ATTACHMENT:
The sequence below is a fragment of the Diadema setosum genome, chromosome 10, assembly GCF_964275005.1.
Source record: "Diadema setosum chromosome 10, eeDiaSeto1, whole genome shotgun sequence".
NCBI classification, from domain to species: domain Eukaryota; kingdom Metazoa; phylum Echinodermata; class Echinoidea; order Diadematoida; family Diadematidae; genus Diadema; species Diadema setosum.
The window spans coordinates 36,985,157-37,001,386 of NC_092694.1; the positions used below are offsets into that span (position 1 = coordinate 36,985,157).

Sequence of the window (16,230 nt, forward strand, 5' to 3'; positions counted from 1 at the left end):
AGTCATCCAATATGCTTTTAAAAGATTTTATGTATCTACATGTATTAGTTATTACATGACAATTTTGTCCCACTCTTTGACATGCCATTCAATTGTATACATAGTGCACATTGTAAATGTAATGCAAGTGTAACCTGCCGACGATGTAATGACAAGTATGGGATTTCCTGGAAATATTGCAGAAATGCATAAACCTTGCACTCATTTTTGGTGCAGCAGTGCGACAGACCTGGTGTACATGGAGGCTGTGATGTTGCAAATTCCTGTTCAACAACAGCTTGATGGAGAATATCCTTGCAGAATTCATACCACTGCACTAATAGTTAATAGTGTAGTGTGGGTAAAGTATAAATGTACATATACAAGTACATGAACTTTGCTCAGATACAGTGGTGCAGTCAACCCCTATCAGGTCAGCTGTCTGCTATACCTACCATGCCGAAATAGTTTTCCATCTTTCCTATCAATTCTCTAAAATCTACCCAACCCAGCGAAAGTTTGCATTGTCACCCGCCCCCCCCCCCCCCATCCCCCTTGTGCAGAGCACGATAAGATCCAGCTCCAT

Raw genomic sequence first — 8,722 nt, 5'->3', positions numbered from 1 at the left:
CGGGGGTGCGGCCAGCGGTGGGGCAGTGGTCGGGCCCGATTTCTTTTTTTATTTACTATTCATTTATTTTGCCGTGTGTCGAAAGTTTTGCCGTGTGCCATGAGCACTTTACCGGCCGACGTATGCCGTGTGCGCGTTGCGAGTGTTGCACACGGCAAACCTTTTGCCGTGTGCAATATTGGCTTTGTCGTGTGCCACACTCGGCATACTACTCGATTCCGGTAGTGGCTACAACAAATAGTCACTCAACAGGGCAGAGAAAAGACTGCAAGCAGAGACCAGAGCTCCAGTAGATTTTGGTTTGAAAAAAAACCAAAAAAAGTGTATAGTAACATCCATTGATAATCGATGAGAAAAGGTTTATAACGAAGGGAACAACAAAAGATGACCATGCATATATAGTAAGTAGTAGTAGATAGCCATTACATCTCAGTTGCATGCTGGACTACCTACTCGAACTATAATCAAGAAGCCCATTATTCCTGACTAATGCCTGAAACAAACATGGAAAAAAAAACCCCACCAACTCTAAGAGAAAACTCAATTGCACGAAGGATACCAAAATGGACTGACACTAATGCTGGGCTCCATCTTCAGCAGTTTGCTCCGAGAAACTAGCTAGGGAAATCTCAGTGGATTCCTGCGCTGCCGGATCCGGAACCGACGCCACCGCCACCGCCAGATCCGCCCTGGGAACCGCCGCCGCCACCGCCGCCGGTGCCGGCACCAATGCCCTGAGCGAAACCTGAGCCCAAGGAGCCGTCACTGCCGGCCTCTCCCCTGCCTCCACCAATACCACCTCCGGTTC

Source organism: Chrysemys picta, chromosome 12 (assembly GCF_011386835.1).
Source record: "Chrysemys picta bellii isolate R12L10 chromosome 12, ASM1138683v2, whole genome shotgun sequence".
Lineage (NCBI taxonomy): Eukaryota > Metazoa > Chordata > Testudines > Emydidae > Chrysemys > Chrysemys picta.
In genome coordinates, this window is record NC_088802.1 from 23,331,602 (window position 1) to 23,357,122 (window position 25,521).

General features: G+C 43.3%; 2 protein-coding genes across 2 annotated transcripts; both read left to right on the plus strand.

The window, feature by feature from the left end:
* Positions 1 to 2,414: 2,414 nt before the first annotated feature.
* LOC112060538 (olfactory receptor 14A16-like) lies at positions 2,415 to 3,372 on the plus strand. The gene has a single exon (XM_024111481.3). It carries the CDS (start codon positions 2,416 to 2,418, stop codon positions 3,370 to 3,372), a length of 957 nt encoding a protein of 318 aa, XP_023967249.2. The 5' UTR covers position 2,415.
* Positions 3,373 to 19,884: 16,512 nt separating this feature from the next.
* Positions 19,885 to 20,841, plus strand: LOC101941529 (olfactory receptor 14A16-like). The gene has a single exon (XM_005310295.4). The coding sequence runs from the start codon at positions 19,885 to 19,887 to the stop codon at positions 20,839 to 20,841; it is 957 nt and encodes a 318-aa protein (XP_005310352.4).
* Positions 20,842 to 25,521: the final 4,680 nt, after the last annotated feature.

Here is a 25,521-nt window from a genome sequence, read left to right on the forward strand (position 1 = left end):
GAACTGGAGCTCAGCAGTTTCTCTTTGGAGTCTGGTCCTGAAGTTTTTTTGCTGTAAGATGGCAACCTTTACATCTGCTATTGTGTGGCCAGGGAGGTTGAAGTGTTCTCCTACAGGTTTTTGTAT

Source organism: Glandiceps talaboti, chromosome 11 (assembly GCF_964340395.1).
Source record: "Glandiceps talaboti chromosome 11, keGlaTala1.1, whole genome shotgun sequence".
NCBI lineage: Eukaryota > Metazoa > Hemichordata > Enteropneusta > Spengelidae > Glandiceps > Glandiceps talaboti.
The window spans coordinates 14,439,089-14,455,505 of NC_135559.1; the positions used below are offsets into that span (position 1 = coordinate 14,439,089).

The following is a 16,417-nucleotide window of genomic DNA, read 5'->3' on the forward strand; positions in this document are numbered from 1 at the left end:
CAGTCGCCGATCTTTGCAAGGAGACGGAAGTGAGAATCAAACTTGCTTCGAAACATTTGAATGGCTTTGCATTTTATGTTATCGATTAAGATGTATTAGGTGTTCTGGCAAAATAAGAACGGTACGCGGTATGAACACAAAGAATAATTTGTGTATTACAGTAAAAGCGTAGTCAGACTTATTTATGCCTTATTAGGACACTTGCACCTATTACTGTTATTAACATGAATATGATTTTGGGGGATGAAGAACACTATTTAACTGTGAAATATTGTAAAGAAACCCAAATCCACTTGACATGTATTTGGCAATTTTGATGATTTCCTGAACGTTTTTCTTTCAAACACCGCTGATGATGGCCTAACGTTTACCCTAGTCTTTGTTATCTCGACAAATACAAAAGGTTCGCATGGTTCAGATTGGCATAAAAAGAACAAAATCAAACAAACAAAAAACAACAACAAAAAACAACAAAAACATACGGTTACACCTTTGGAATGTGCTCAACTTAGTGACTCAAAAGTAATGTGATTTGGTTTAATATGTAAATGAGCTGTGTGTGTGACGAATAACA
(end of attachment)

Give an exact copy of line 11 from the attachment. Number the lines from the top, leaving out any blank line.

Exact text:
Lineage (NCBI taxonomy): Eukaryota > Metazoa > Chordata > Testudines > Emydidae > Chrysemys > Chrysemys picta.